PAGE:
Marcus Atkinson, international coordinator of Footprints for Peace, a global community dedicated to creating change through peaceful action, has organised numerous events in Australia and elsewhere to highlight the dangers of nuclear technology, both military and civilian.  He has recently “returned to Australia after spending two weeks in the evacuation zone near Namie, Odaka & Futaba plus the surrounding towns in Minamisoma in Japan’s Fukushima prefecture.”  These are his reflections from his trip in which he is strongly critical of Australia’s role in the whole affair of the triple meltdown of 2011.  We reproduce this article with permission of the author.


What I witnessed has left me saddened and deeply troubled by Australia’s role in this ongoing tragedy.




There is an ongoing and seemingly impossible attempt to decontaminate an area one quarter the size of Tasmania with close to two million people and the tragedy has tested and torn the social fabric of the region.

Entering exclusion zone

It is now five years since the meltdown of multiple reactors at the Tokyo Electric Power Corporations Fukushima nuclear power plant and Australia continues to ignore the very serious role we have played in supplying the material that has contaminated so many cities, towns and farming land.

6 months after the meltdown it was formally confirmed to the Australian parliament that not only was Australian uranium routinely sold to TEPCO but that yellowcake from Australia was fuelling the Fukushima complex at the time of the meltdown.

The radioactive contamination that continues to be a poisonous presence throughout this area began its journey to Fukushima from the sacred Aboriginal lands of Australia. Whether it came from Rio Tinto’s Ranger or BHP Billiton’s Olympic Dam mine this uranium came from country where Traditional Owners actively fought against it being mined. It has been deeply troubling for these communities to know that uranium from their country has directly fuelled this disaster after fighting so hard and so long to keep that uranium in the ground.

In Fukushima prefecture there are currently over 10.3 million individual bags of radioactive waste stored at over 128,000 sites. There are tens of thousands of these bags on the side of roads, city streets and people’s houses – waiting for the trucks to come and pick them up.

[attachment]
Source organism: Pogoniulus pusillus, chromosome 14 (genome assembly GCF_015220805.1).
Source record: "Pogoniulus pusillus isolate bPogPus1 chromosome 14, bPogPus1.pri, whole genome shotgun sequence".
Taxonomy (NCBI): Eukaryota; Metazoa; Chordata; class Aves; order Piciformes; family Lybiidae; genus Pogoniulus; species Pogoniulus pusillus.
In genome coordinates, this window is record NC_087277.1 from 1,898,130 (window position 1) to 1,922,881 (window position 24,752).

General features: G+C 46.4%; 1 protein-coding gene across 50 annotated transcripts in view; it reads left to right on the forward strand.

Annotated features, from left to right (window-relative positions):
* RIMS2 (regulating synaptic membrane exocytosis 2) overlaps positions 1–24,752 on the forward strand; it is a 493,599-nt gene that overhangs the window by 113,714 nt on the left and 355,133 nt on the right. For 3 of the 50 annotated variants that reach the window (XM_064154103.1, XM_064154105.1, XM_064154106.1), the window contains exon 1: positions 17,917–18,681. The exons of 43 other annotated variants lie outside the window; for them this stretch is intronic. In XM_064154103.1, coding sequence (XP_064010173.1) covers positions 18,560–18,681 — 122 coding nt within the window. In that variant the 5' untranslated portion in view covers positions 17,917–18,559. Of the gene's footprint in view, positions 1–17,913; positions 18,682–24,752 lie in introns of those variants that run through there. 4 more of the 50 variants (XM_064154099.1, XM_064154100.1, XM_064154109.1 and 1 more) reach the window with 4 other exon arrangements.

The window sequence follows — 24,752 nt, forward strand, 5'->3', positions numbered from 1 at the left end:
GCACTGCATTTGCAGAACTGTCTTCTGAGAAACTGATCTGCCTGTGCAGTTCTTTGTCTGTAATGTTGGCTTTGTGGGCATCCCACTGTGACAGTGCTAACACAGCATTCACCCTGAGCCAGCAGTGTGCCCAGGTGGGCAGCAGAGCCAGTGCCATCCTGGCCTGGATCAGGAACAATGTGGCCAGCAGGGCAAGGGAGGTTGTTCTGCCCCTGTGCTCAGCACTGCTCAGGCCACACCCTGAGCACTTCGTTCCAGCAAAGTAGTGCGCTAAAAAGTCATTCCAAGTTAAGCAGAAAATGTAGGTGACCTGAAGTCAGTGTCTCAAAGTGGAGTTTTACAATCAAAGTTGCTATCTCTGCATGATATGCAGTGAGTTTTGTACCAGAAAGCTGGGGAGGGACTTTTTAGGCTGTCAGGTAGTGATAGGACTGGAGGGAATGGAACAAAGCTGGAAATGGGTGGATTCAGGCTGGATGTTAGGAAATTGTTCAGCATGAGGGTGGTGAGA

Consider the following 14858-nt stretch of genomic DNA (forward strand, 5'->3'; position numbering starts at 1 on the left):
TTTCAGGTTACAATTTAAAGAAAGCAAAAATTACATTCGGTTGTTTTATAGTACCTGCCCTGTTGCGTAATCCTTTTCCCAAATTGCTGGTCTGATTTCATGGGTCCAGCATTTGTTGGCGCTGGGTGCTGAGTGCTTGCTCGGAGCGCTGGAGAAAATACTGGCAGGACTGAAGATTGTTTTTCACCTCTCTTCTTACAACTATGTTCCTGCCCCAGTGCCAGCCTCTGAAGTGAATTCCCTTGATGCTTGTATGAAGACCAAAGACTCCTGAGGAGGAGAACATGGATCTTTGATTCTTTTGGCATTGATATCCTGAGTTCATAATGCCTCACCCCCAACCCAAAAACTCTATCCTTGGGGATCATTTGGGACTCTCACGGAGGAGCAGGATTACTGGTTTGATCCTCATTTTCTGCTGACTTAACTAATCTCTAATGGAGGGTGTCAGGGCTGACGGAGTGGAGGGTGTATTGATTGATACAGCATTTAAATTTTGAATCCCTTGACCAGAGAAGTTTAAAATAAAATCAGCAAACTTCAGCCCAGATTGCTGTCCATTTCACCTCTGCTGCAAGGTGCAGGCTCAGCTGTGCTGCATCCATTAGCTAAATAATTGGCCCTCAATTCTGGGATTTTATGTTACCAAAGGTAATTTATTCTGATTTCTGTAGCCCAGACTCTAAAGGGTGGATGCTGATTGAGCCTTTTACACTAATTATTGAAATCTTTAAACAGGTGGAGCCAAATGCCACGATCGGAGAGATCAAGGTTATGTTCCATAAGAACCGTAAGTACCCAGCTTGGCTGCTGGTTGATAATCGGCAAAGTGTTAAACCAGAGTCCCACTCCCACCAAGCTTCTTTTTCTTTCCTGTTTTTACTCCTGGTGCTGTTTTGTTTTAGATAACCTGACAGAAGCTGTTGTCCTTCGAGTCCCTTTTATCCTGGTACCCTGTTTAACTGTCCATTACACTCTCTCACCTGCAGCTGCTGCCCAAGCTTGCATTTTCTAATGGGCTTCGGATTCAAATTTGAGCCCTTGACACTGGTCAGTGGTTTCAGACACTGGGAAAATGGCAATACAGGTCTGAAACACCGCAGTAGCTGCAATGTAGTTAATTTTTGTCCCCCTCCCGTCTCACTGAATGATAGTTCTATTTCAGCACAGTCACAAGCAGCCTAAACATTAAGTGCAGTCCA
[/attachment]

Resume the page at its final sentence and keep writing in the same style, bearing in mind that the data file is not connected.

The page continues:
Storage site for waste

While all this decontamination work continues in Fukushima the Australian government has stuck its head in the sand. In September 2011 the UN Secretary General Ban Ki Moon urged all uranium producing nations to assess the environmental and community impacts of uranium mining.

There has been no investigation or inquiry in to whether we should be involved in an industry that has made an area uninhabitable, torn families apart and created over 150,000 nuclear refugees.

Instead the Australian Government’s response to this tragedy has been to further weaken and undermine Australian safeguards by signing a deal to sell uranium to India – a country that refuses to sign the Nuclear Non Proliferation Treaty and the Comprehensive Test Ban Treaty, has a shocking safety record and close ties between its civilian and military nuclear programs. This decision directly ignored the advice of senior former Australian nuclear bureaucrats and experts and the Parliament’s own Treaties Committee.

In South Australia the response to Fukushima has not been a review of the impacts of BHP Billiton’s Olympic Dam mine but rather a Royal Commission into how to expand the nuclear industry.

With schools, kindergartens, shops and many areas throughout Fukushima still waiting to be decontaminated it is time for Australia to take a step back and a look forward. We need to contemplate the impacts of our involvement in the nuclear trade beyond the rhetoric of jobs and money.

Incinerator for waste under 8000 becquerels per kg

We have an obligation to future generations both here in Australia and overseas. There is no need or justification for us to be furthering this dirty, dangerous and expensive industry that can make vast areas of land uninhabitable and water unreliable.

Australia has the ability and opportunity to lead the world in renewable energy – the world’s fastest growing energy sector. It is time for Australia to have a true debate about our role in the worlds future energy supply and what kind of world we want to create and pass on for our children and future generations.

Below are some video interviews with locals along with some footage of the area..

Walking to Namie (including evacuation zone)

Interview with Tokuun Tanaka (monk from Namie area)

Photo video from the walk

Interview with Shoich Shoji and Kimiko Sugiyama (Organic farmers)

Interview with Masa (famous potter from Fukushima area)

The original article can be found here